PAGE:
One smoker's special, please ...

IN WHAT must rank as one of the most politically incorrect moves of our time, a bar in the North of England is offering "smokers' lunches" to nurses barred from indulging in their habit at the hospital next door.

Until the first of this month, staff at Furness General Hospital in Barrow- in-Furness, Cumbria, were allowed to smoke in designated rooms and in the hospital grounds. Then the rules were tightened and smoking anywhere, in the building and grounds, was prohibited. Smokers started gathering for a furtive drag in the car park of the neighbouring Barrow Cricket Club. When it rained, they asked if they could shelter inside the pavilion. The club, sensing it was on to a business winner, allowed them in and opened the bar area: the smoker's special was born.

Each weekday, said Ray Arnold, chairman of the cricket club's bar committee, around 30 hospital staff, mostly nurses, come across for lunch of pies, sandwiches, tea and coffee - and cigarettes. Demand, said Mr Arnold, is booming: "It has snowballed, the nurses are enjoying it."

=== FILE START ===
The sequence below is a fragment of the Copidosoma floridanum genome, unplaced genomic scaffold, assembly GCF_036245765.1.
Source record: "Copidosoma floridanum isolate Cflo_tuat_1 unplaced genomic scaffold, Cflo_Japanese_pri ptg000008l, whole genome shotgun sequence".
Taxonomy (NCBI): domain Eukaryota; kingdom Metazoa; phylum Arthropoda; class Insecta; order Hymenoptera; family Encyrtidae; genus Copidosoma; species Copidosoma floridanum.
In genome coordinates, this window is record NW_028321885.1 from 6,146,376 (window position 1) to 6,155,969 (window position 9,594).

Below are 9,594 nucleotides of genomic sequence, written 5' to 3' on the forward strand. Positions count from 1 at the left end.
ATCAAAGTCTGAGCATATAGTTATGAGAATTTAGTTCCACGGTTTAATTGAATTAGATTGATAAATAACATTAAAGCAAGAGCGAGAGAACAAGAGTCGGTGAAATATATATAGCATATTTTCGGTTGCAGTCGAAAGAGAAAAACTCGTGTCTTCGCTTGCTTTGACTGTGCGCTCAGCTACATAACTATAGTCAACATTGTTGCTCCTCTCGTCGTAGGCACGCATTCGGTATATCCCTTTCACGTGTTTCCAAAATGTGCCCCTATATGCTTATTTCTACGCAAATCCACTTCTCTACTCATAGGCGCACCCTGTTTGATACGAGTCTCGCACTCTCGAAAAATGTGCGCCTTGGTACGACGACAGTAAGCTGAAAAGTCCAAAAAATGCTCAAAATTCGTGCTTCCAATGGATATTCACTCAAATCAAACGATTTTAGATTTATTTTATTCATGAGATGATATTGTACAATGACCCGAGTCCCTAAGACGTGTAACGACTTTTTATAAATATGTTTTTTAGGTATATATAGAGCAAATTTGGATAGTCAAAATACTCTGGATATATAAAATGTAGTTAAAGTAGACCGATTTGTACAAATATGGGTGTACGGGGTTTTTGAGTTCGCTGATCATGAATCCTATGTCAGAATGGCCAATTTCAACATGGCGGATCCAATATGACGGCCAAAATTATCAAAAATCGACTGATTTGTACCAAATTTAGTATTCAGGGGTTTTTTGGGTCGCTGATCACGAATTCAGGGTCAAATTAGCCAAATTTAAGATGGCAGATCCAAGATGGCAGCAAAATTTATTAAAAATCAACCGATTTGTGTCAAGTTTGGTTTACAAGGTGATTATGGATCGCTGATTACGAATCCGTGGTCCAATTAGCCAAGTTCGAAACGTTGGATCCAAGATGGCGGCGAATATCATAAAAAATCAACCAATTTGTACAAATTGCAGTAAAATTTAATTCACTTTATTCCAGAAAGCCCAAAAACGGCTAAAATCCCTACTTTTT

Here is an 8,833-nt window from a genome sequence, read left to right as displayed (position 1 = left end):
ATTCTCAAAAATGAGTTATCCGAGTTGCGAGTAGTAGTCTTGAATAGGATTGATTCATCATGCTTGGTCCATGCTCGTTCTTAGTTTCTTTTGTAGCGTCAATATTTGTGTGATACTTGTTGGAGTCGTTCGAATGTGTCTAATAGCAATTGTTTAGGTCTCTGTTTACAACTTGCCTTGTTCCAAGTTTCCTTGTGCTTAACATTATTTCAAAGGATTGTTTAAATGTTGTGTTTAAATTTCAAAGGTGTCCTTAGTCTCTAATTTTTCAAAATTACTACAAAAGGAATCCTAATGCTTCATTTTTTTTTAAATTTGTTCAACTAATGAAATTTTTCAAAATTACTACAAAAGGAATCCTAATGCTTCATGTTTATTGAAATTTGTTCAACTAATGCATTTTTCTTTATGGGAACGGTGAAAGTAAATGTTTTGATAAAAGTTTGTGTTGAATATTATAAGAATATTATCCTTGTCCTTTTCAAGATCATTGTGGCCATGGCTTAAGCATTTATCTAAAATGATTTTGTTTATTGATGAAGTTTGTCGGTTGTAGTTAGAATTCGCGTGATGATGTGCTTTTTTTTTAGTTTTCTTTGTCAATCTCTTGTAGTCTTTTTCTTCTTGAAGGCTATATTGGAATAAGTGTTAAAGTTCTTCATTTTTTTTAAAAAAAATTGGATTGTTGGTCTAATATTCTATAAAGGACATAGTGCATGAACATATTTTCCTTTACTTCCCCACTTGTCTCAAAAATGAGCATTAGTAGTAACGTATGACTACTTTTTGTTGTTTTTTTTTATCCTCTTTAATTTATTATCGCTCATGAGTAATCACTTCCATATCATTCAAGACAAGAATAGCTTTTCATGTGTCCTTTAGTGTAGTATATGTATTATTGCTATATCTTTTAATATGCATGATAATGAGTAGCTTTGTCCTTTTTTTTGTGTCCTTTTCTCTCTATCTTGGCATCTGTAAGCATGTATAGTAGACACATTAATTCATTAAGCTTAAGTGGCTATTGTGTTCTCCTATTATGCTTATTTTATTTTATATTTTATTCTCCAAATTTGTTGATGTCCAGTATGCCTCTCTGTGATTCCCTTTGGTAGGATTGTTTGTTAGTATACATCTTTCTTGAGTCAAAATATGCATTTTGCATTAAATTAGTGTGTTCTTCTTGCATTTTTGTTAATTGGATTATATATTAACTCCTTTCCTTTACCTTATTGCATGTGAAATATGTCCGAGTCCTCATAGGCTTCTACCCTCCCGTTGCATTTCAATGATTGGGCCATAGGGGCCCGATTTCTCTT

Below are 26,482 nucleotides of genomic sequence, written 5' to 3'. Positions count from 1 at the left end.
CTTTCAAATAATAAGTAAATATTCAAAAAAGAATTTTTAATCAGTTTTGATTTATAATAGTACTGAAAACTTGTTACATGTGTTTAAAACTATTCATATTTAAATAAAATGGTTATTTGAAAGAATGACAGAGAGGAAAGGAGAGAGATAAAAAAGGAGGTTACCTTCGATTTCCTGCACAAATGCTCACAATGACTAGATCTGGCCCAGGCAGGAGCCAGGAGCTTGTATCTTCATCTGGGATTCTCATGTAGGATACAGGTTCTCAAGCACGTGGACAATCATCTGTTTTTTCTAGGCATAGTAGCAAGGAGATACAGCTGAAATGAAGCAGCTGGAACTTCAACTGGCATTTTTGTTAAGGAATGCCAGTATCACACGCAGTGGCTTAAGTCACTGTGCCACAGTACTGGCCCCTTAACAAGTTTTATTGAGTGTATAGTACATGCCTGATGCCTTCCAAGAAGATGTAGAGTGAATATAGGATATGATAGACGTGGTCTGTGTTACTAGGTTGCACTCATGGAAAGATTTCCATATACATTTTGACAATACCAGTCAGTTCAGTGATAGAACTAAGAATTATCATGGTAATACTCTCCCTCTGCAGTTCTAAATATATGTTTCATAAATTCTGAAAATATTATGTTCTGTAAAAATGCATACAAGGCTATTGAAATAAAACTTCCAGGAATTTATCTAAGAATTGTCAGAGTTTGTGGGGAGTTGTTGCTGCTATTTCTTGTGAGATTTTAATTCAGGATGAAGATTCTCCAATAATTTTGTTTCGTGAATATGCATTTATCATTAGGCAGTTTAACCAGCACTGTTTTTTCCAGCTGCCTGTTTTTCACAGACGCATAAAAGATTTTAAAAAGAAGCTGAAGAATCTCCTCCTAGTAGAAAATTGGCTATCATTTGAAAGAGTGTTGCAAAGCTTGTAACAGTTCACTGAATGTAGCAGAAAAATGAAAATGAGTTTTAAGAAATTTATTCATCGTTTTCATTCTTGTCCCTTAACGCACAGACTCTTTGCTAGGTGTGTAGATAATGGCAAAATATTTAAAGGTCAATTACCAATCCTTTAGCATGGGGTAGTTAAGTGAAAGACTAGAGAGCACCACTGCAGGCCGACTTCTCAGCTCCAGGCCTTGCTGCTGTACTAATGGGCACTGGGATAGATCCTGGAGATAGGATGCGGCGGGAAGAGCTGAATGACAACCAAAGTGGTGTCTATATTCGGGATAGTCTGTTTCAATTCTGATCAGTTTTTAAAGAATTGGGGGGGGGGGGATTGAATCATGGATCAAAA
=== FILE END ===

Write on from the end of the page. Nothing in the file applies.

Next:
About 60 women had taken up offers of concessionary membership to the end of this year so they could smoke in freedom, and the numbers are increasing.

Jim Herron, branch secretary of Unison, the biggest health union at the hospital, said the nurses' decamping to the cricket club had occurred because the hospital management had reneged on a commitment to provide smoking facilities. Since 1991, rooms had been set aside where staff could smoke. But, suddenly, they had lost those areas and even been banned from smoking in the grounds. "The system worked very well," said Mr Herron, "then it was changed, with the only argument being it was an unhealthy activity that set a bad example to patients and visitors."

The union has warned that staff will take their full lunch hour entitlement to go to the cricket club - something they were not doing before - and that patients in wheelchairs will congregate with staff on public roads leading to the hospital or join the nurses in the cricket club.

Jon Lenney, personnel director at Furness General, said the decision to outlaw the habit had been taken on health promotion grounds and the fact that so much of the hospital's work was spent dealing with problems caused by smoking. Allowing staff to congregate and smoke set a bad example. "It would not look good because visitors would have to walk through clouds of smoke," said Mr Herron.

Hospital managers are offering counselling and discount nicotine patches to staff to help them curb their addiction.

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